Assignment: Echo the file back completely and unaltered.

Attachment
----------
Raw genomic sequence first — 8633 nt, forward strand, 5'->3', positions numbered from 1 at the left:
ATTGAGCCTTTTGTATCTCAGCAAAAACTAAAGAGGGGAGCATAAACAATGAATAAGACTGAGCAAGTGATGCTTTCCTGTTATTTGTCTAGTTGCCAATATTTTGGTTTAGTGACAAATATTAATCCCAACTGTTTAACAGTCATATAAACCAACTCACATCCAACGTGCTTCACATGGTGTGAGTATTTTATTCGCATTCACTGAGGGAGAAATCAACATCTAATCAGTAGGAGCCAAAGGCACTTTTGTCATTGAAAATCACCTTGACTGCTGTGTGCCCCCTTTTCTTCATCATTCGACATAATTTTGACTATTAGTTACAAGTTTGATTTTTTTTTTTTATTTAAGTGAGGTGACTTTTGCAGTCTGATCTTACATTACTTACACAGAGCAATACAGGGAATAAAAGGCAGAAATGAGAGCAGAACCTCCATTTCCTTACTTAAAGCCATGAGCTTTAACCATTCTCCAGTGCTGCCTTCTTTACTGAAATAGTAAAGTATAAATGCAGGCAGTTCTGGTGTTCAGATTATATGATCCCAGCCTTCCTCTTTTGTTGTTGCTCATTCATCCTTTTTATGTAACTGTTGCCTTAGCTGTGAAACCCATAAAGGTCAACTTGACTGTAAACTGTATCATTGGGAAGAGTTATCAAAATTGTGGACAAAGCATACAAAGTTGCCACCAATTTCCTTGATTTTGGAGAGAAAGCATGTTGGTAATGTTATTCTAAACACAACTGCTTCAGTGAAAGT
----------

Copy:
Raw genomic sequence first — 8633 nt, forward strand, 5'->3', positions numbered from 1 at the left:
ATTGAGCCTTTTGTATCTCAGCAAAAACTAAAGAGGGGAGCATAAACAATGAATAAGACTGAGCAAGTGATGCTTTCCTGTTATTTGTCTAGTTGCCAATATTTTGGTTTAGTGACAAATATTAATCCCAACTGTTTAACAGTCATATAAACCAACTCACATCCAACGTGCTTCACATGGTGTGAGTATTTTATTCGCATTCACTGAGGGAGAAATCAACATCTAATCAGTAGGAGCCAAAGGCACTTTTGTCATTGAAAATCACCTTGACTGCTGTGTGCCCCCTTTTCTTCATCATTCGACATAATTTTGACTATTAGTTACAAGTTTGATTTTTTTTTTTTATTTAAGTGAGGTGACTTTTGCAGTCTGATCTTACATTACTTACACAGAGCAATACAGGGAATAAAAGGCAGAAATGAGAGCAGAACCTCCATTTCCTTACTTAAAGCCATGAGCTTTAACCATTCTCCAGTGCTGCCTTCTTTACTGAAATAGTAAAGTATAAATGCAGGCAGTTCTGGTGTTCAGATTATATGATCCCAGCCTTCCTCTTTTGTTGTTGCTCATTCATCCTTTTTATGTAACTGTTGCCTTAGCTGTGAAACCCATAAAGGTCAACTTGACTGTAAACTGTATCATTGGGAAGAGTTATCAAAATTGTGGACAAAGCATACAAAGTTGCCACCAATTTCCTTGATTTTGGAGAGAAAGCATGTTGGTAATGTTATTCTAAACACAACTGCTTCAGTGAAAGT